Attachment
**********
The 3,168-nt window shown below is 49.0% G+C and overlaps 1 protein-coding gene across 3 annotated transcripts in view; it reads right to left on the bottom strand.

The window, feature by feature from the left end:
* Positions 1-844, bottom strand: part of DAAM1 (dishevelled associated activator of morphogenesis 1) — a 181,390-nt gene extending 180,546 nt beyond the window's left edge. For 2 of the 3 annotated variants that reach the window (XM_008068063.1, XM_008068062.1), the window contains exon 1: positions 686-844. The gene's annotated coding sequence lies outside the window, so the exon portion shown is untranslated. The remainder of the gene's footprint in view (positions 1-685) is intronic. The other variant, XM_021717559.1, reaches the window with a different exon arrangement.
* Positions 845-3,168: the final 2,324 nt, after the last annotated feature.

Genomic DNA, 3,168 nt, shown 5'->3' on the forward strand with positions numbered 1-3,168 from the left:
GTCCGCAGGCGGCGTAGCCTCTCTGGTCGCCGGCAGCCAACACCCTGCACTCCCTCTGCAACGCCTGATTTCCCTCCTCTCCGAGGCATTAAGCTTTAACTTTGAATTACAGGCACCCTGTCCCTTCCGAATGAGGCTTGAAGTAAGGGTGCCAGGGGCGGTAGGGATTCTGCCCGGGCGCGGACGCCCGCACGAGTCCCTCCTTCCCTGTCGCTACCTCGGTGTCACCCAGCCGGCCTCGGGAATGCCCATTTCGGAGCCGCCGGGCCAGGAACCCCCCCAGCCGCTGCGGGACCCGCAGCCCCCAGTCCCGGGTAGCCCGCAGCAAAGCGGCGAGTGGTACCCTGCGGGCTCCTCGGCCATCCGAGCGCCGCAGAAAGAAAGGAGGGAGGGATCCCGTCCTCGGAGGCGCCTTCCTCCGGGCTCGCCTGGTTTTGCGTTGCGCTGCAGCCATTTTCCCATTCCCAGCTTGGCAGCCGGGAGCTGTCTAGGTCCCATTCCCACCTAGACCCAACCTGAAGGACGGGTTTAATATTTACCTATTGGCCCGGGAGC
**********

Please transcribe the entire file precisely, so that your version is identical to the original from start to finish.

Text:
The 3,168-nt window shown below is 49.0% G+C and overlaps 1 protein-coding gene across 3 annotated transcripts in view; it reads right to left on the bottom strand.

The window, feature by feature from the left end:
* Positions 1-844, bottom strand: part of DAAM1 (dishevelled associated activator of morphogenesis 1) — a 181,390-nt gene extending 180,546 nt beyond the window's left edge. For 2 of the 3 annotated variants that reach the window (XM_008068063.1, XM_008068062.1), the window contains exon 1: positions 686-844. The gene's annotated coding sequence lies outside the window, so the exon portion shown is untranslated. The remainder of the gene's footprint in view (positions 1-685) is intronic. The other variant, XM_021717559.1, reaches the window with a different exon arrangement.
* Positions 845-3,168: the final 2,324 nt, after the last annotated feature.

Genomic DNA, 3,168 nt, shown 5'->3' on the forward strand with positions numbered 1-3,168 from the left:
GTCCGCAGGCGGCGTAGCCTCTCTGGTCGCCGGCAGCCAACACCCTGCACTCCCTCTGCAACGCCTGATTTCCCTCCTCTCCGAGGCATTAAGCTTTAACTTTGAATTACAGGCACCCTGTCCCTTCCGAATGAGGCTTGAAGTAAGGGTGCCAGGGGCGGTAGGGATTCTGCCCGGGCGCGGACGCCCGCACGAGTCCCTCCTTCCCTGTCGCTACCTCGGTGTCACCCAGCCGGCCTCGGGAATGCCCATTTCGGAGCCGCCGGGCCAGGAACCCCCCCAGCCGCTGCGGGACCCGCAGCCCCCAGTCCCGGGTAGCCCGCAGCAAAGCGGCGAGTGGTACCCTGCGGGCTCCTCGGCCATCCGAGCGCCGCAGAAAGAAAGGAGGGAGGGATCCCGTCCTCGGAGGCGCCTTCCTCCGGGCTCGCCTGGTTTTGCGTTGCGCTGCAGCCATTTTCCCATTCCCAGCTTGGCAGCCGGGAGCTGTCTAGGTCCCATTCCCACCTAGACCCAACCTGAAGGACGGGTTTAATATTTACCTATTGGCCCGGGAGC